• Staff: most of the schools visited do not offer any incentives to teachers, and this seems to be an acceptable practice in the area. Interestingly, private schools pay teachers less than public schools, but they are still able to hire quality staff due to the high number of professionals in the market. Finally, it was not possible to see a correlation between the teachers: student ratio and the school’s academic performance.
      • Nutrition: public and private schools alike seem to suffer from the high price of food, and therefore there was no clear correlation between the type of school, the success rates, and the quality of food provided (meat, for example, is expensive and even private schools may not serve it). There was, however, a clear bias towards boarders, who are consistently offered better food.
      • FGM/early marriage: on this topic, they all indicated their disagreements with the practice, but there is no consistency on how this is treated by the schools’ administration.

A small "grocery store" to help the kids learn math at one of the schools.

    • Infrastructure: the income differences between the schools visited is more obvious when we assess their infrastructure and assets. Naturally, private schools offer their students better infrastructure, although it was interesting to notice that all schools had some sort of semi-permanent building that was not consistent with their main buildings.

Although this was not the norm, we did encounter a school the classrooms of which had no walls!

  • Familial support or community education: it seemed to us that much of a school’s success can be attributed to the degree of the participation that the parents have in the school’s life. In terms of community outreach/education, none of the schools are outstanding.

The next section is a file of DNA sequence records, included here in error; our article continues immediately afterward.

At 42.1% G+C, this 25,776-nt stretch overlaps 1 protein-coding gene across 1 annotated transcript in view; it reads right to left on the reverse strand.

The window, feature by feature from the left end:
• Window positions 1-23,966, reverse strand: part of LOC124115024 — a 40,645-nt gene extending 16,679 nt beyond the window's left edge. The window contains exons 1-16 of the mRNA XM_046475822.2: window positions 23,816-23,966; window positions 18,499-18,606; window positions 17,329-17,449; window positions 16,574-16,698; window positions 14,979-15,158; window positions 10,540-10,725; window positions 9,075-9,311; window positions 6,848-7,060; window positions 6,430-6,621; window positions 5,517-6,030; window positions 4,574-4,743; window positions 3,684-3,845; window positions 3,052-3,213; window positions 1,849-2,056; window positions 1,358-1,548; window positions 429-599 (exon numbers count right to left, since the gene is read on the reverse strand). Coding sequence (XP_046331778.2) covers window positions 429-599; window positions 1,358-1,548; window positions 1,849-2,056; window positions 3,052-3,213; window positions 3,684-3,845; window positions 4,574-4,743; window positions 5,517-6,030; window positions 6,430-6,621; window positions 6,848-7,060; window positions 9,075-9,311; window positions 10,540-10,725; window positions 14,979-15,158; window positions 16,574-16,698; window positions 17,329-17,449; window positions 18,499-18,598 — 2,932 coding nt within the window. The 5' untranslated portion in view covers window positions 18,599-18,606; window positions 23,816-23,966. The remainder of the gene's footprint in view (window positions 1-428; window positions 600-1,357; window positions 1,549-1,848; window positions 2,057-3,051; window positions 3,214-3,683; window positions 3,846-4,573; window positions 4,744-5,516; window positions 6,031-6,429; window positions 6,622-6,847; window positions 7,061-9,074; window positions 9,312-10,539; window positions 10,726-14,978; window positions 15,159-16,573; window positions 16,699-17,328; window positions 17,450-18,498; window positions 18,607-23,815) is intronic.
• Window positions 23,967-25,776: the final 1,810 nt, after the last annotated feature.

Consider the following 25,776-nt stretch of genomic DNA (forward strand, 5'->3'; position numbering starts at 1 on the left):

• Success rate: the schools visited, with few exceptions, were considered to be high performing schools in their respective districts. However, it is important to contextualize this by mentioning that the great Transmara area is considered to be amongst the areas with the poorest performance when ranked on a national level. Still, it is remarkable that public schools can sometimes be better ranked than private schools, and send their students to national and provincial high schools (the secondary school system in Kenya is divided into district, provincial, and national high schools, and your acceptance into one of these categories will depend on your grades, with national schools being the most competitive ones).

All in all, this research was a very interesting one to conduct, and by closely observing these schools we gained invaluable insight into how to improve KCE and what mistakes to avoid. We saw firsthand the abysmal differences between certain schools and how much some of them lack; yet, it was heartwarming to see teachers who are truly committed to their professions and parents who are concerned and involved in their children’s education.

Posted By Cleia Noia

Posted Jul 29th, 2011